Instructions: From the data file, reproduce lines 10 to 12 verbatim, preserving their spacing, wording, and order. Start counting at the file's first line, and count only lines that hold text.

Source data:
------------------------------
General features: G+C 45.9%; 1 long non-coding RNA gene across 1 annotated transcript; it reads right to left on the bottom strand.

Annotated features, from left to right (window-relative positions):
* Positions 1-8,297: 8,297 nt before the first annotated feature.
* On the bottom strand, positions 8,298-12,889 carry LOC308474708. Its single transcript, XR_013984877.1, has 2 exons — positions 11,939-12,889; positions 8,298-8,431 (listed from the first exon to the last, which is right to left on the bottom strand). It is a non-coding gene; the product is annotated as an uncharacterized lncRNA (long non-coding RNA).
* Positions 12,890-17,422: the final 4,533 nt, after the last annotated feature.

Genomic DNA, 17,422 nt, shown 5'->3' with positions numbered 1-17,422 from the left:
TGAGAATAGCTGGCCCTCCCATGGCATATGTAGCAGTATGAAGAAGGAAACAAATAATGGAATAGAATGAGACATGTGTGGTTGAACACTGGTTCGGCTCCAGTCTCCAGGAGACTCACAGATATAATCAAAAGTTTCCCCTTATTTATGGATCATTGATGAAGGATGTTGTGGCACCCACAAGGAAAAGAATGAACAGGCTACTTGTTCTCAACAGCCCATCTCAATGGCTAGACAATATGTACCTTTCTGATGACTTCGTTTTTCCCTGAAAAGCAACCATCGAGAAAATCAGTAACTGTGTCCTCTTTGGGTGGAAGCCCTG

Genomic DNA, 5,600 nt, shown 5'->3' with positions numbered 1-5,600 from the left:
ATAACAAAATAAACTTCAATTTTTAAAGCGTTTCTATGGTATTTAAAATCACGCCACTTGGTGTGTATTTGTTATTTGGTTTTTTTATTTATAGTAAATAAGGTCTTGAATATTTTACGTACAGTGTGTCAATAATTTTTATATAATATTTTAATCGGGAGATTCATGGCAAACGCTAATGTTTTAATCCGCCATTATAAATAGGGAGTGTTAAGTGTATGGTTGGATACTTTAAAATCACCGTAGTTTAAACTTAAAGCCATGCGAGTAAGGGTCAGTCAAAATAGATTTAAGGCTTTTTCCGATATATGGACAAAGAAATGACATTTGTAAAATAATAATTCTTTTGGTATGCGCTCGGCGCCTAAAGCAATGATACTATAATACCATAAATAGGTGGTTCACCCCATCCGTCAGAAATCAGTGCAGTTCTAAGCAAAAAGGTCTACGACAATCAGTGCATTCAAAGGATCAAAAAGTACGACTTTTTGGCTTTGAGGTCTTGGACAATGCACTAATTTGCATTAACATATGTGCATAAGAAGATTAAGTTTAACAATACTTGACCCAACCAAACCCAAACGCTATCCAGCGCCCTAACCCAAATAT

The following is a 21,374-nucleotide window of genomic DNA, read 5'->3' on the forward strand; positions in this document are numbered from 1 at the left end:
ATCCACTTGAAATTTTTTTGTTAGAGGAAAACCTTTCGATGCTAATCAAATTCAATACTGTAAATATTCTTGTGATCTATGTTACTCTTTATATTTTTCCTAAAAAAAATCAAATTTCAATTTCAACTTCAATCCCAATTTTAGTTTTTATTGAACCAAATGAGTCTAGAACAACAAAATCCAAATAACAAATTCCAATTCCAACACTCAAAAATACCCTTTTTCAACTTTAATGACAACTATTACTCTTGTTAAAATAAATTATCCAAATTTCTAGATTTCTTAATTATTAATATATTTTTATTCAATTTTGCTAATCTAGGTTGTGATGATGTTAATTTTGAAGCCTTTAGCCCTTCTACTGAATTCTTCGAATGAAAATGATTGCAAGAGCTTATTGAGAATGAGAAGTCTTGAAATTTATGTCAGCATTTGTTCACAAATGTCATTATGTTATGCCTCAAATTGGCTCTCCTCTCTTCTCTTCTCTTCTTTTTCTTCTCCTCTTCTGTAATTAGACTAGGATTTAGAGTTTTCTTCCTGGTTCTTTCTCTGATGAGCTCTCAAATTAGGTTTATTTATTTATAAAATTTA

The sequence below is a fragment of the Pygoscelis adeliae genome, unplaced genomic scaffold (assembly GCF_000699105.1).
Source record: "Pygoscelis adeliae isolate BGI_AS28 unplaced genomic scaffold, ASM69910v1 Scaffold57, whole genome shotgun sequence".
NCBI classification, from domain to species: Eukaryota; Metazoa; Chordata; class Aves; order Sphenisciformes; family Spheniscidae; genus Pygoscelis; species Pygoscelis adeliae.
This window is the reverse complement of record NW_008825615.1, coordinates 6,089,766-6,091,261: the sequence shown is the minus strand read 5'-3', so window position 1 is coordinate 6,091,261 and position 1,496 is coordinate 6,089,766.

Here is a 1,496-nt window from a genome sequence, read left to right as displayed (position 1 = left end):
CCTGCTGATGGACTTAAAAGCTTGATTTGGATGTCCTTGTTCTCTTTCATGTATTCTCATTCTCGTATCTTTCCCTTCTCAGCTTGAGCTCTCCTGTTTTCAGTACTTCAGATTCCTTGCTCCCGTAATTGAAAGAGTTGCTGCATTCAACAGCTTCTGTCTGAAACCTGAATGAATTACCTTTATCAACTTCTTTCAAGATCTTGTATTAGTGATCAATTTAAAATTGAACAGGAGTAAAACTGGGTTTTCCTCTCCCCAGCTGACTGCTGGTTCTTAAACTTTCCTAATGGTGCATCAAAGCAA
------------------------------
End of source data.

The following is a 21,374-nucleotide window of genomic DNA, read 5'->3' on the forward strand; positions in this document are numbered from 1 at the left end:
ATCCACTTGAAATTTTTTTGTTAGAGGAAAACCTTTCGATGCTAATCAAATTCAATACTGTAAATATTCTTGTGATCTATGTTACTCTTTATATTTTTCCTAAAAAAAATCAAATTTCAATTTCAACTTCAATCCCAATTTTAGTTTTTATTGAACCAAATGAGTCTAGAACAACAAAATCCAAATAACAAATTCCAATTCCAACACTCAAAAATACCCTTTTTCAACTTTAATGACAACTATTACTCTTGTTAAAATAAATTATCCAAATTTCTAGATTTCTTAATTATTAATATATTTTTATTCAATTTTGCTAATCTAGGTTGTGATGATGTTAATTTTGAAGCCTTTAGCCCTTCTACTGAATTCTTCGAATGAAAATGATTGCAAGAGCTTATTGAGAATGAGAAGTCTTGAAATTTATGTCAGCATTTGTTCACAAATGTCATTATGTTATGCCTCAAATTGGCTCTCCTCTCTTCTCTTCTCTTCTTTTTCTTCTCCTCTTCTGTAATTAGACTAGGATTTAGAGTTTTCTTCCTGGTTCTTTCTCTGATGAGCTCTCAAATTAGGTTTATTTATTTATAAAATTTA

The sequence below is a fragment of the Pygoscelis adeliae genome, unplaced genomic scaffold (assembly GCF_000699105.1).